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International Day of the World's Indigenous Peoples

The All Adivasi Students Association in Tripura, a two-year-old initiative of the Salesians in Tripura, mark the International Day of the World’s Indigenous Peoples (Photo supplied)

Every year on August 9, the International Day of the World's Indigenous Peoples is observed.

In its resolution 49/214 on December 23, 1994, the United Nations General Assembly decided that the International Day of the World's Indigenous Peoples would be observed on August 9, every year. The date marks the 30th anniversary of the first meeting of the United Nations Working Group on Indigenous Populations in 1982.

This year's theme is "The Role of Indigenous Women in the Preservation and Transmission of Traditional Knowledge."

Indigenous women are the foundation of indigenous communities and play an important role in the preservation and transmission of traditional ancestral knowledge. As stewards of natural resources and keepers of scientific knowledge, they play an important collective and community role. Many indigenous women are also leading the defense of lands and territories, as well as advocating for indigenous peoples' collective rights around the world.

The importance of indigenous peoples' traditional knowledge is widely acknowledged: "Long before the development of modern science, which is quite young, indigenous peoples developed their ways of knowing how to survive as well as ideas about meanings, purposes, and values." The term "scientific knowledge," as noted by the Special Rapporteur on Indigenous Peoples, is also used to emphasize that traditional knowledge is contemporary and dynamic, and of equal value.

According to international consultations facilitated jointly by UNESCO and the Internal Council of Science (ICSU), "Traditional knowledge is a cumulative body of knowledge, know-how, practices, and representations maintained and developed by peoples with long histories of interaction with the natural environment." Language, naming and classification systems, resource use practices, ritual, spirituality, and worldviews are all part of a cultural complex."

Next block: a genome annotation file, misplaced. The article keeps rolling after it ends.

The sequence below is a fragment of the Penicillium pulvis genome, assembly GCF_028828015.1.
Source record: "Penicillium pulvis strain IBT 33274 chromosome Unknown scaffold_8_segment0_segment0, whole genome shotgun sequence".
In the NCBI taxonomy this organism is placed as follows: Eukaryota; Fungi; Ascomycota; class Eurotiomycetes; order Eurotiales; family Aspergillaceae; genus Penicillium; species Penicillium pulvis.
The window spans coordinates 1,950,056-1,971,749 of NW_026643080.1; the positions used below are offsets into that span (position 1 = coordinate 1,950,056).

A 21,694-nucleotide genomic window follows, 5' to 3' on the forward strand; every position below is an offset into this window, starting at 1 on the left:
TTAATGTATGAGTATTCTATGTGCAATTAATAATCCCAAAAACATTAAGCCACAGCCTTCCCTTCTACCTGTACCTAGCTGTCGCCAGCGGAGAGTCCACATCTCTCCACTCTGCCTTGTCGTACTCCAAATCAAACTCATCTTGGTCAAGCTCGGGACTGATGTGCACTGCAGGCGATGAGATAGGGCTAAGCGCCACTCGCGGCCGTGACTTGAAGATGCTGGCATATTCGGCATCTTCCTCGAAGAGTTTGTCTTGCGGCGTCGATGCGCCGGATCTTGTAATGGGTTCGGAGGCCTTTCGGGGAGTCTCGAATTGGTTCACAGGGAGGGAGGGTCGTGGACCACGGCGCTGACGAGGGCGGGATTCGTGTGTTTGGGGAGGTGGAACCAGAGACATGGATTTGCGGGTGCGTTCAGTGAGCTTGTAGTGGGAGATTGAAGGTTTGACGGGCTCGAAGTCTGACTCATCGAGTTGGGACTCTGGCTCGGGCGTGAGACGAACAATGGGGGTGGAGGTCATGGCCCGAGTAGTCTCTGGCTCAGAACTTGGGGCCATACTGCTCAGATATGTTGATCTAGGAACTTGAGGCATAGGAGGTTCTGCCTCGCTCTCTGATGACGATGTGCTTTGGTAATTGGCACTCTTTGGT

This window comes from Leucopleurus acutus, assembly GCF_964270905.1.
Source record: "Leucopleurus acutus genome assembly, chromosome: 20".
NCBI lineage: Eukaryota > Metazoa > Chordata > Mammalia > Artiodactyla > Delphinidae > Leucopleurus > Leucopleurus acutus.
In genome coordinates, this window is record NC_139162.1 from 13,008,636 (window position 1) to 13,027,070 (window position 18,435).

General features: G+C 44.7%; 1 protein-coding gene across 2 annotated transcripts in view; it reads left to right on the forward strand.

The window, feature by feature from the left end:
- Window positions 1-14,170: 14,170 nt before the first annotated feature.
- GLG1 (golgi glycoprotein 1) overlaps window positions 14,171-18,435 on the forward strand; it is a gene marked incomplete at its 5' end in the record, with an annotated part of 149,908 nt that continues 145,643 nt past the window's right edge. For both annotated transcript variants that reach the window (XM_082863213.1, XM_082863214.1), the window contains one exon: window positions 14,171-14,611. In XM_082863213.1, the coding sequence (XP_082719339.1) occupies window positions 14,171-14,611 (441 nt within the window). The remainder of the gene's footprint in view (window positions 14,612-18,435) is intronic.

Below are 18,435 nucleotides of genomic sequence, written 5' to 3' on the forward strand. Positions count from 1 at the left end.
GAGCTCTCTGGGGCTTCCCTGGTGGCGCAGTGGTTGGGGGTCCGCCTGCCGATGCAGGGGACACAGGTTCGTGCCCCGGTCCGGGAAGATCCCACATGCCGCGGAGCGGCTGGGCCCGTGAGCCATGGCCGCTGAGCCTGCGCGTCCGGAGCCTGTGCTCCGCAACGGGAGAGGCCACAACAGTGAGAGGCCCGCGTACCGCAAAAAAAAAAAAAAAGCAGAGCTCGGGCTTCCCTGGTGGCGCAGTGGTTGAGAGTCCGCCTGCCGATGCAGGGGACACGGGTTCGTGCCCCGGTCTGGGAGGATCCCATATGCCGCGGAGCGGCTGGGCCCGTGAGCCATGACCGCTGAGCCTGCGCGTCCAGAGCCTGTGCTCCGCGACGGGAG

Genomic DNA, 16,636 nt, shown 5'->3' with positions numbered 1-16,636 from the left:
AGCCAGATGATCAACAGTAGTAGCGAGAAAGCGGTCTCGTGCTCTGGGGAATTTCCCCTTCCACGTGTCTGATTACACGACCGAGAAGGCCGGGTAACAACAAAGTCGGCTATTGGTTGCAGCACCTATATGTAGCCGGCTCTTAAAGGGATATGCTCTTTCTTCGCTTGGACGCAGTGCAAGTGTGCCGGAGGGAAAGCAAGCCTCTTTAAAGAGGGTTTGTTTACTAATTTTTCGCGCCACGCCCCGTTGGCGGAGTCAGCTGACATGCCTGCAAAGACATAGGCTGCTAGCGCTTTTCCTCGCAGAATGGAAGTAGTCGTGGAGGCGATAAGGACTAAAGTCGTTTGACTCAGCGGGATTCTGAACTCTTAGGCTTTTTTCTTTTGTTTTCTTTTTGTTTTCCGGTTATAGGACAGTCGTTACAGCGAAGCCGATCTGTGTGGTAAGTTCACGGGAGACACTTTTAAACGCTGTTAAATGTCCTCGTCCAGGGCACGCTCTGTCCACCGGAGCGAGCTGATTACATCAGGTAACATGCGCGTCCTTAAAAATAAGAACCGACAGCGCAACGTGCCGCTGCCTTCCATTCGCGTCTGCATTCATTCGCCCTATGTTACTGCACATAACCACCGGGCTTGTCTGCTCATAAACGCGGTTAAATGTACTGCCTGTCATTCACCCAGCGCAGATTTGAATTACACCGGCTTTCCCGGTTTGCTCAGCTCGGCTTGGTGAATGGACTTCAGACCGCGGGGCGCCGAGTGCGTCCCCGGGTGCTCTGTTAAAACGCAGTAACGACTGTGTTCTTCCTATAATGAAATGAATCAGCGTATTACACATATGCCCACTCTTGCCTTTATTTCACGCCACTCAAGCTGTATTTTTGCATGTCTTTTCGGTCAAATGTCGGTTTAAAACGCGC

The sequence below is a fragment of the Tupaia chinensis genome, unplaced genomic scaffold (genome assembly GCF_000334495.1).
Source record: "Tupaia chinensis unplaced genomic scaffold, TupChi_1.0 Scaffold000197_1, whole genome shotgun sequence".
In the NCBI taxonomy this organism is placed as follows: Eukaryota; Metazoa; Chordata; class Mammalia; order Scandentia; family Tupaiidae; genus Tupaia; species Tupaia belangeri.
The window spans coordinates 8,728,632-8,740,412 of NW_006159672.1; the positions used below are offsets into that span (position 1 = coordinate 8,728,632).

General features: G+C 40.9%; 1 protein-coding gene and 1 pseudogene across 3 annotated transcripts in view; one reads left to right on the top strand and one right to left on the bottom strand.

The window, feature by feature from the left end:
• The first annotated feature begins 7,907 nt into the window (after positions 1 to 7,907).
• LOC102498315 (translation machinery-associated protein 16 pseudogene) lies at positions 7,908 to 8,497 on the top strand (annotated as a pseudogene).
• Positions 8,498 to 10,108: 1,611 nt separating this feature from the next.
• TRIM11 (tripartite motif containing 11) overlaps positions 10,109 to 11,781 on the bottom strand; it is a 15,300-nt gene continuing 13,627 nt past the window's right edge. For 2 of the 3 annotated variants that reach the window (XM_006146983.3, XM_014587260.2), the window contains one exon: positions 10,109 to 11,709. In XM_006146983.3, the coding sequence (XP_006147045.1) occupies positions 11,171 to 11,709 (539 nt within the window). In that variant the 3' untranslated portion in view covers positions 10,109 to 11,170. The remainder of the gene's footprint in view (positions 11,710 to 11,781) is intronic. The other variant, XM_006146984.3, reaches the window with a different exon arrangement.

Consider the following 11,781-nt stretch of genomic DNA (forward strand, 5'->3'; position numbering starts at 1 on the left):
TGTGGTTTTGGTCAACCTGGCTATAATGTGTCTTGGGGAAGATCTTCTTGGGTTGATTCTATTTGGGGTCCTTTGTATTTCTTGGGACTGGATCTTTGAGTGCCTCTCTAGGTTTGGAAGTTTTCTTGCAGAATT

Despite the important role that indigenous women play in their communities as breadwinners, caregivers, knowledge keepers, leaders, and human rights defenders, they frequently face intersecting levels of discrimination based on gender, class, ethnicity, and socioeconomic status. Over centuries, their right to self-determination, self-governance, and control over resources and ancestral lands has been violated.

Indigenous women have made small but significant gains in decision-making processes in some communities. They are local and national leaders who are on the front lines of defending their lands, cultures, and communities. However, the reality is that indigenous women are vastly under-represented, disproportionately harmed by decisions made on their behalf, and is far too frequently victims of multiple forms of discrimination and violence.

The Committee on the Elimination of All Forms of Discrimination Against Women (CEDAW) highlighted some of the major issues faced by indigenous women, highlighting high levels of poverty, low levels of education and illiteracy, barriers to health, basic sanitation, credit, and employment, limited participation in political life, and the prevalence of domestic and sexual violence.

As the world celebrates the International Day of Indigenous Peoples, government agencies, civil society groups, institutions, organizations, and people from all walks of life are invited to hold conversations and events to share expertise and experience from their indigenous communities in preserving, reviving, retaining, and transmitting traditional ancestral knowledge in various fields of communal activities, including but not limited to effective and sustainable climate change adaptation.

These questions might help for fruitful discussions:

  • What is indigenous women's unique role in the preservation and transmission of traditional knowledge?
  • What are some of the most promising examples of indigenous women-led processes for resolving contemporary global issues using traditional scientific knowledge?
  • How important are indigenous languages for the development, preservation, and transmission of indigenous cultural and knowledge systems?
  • How are women paving the way for the preservation of indigenous languages?
  • How effective was the use of indigenous scientific knowledge and medicine in mitigating the Covid-19 crisis?

Radio Veritas Asia (RVA), a media platform of the Catholic Church, aims to share Christ. RVA started in 1969 as a continental Catholic radio station to serve Asian countries in their respective local language, thus earning the tag “the Voice of Asian Christianity.”  Responding to the emerging context, RVA embraced media platforms to connect with the global Asian audience via its 21 language websites and various social media platforms.